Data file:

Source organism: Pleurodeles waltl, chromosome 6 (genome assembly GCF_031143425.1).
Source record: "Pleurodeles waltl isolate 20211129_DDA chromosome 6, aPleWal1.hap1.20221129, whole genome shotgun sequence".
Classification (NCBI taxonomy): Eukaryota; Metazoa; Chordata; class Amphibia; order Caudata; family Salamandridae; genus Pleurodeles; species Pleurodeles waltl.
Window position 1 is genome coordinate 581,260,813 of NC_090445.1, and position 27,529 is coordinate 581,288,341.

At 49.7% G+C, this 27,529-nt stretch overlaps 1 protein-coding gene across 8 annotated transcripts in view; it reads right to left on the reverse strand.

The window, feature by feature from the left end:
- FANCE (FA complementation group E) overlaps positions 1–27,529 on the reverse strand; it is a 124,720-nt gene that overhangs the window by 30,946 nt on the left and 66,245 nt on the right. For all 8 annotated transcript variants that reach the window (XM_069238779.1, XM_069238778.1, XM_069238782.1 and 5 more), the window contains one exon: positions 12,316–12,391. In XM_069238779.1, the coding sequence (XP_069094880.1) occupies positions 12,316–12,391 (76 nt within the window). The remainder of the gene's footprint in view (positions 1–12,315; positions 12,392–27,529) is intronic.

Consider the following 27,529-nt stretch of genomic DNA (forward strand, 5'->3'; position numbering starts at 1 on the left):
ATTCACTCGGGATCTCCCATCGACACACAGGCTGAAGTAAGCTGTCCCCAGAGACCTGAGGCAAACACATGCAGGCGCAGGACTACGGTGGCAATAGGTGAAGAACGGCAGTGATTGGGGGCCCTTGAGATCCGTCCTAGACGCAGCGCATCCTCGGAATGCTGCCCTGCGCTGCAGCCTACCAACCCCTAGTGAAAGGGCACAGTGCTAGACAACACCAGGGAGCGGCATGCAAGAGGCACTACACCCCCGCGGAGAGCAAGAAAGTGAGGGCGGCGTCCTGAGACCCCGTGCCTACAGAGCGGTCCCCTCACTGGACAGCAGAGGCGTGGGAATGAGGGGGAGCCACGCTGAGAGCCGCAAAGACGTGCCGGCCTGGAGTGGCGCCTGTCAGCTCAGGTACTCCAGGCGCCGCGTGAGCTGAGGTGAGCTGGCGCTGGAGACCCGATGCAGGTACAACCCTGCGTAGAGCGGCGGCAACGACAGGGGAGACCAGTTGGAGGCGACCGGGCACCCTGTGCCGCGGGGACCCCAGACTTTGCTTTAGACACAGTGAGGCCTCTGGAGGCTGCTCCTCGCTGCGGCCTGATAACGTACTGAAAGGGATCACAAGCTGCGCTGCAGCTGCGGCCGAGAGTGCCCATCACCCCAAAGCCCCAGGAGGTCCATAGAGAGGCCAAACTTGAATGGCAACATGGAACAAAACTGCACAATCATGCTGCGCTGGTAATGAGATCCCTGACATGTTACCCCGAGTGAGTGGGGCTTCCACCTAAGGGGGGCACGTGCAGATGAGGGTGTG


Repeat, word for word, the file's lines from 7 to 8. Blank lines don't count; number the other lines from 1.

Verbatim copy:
- FANCE (FA complementation group E) overlaps positions 1–27,529 on the reverse strand; it is a 124,720-nt gene that overhangs the window by 30,946 nt on the left and 66,245 nt on the right. For all 8 annotated transcript variants that reach the window (XM_069238779.1, XM_069238778.1, XM_069238782.1 and 5 more), the window contains one exon: positions 12,316–12,391. In XM_069238779.1, the coding sequence (XP_069094880.1) occupies positions 12,316–12,391 (76 nt within the window). The remainder of the gene's footprint in view (positions 1–12,315; positions 12,392–27,529) is intronic.

Consider the following 27,529-nt stretch of genomic DNA (forward strand, 5'->3'; position numbering starts at 1 on the left):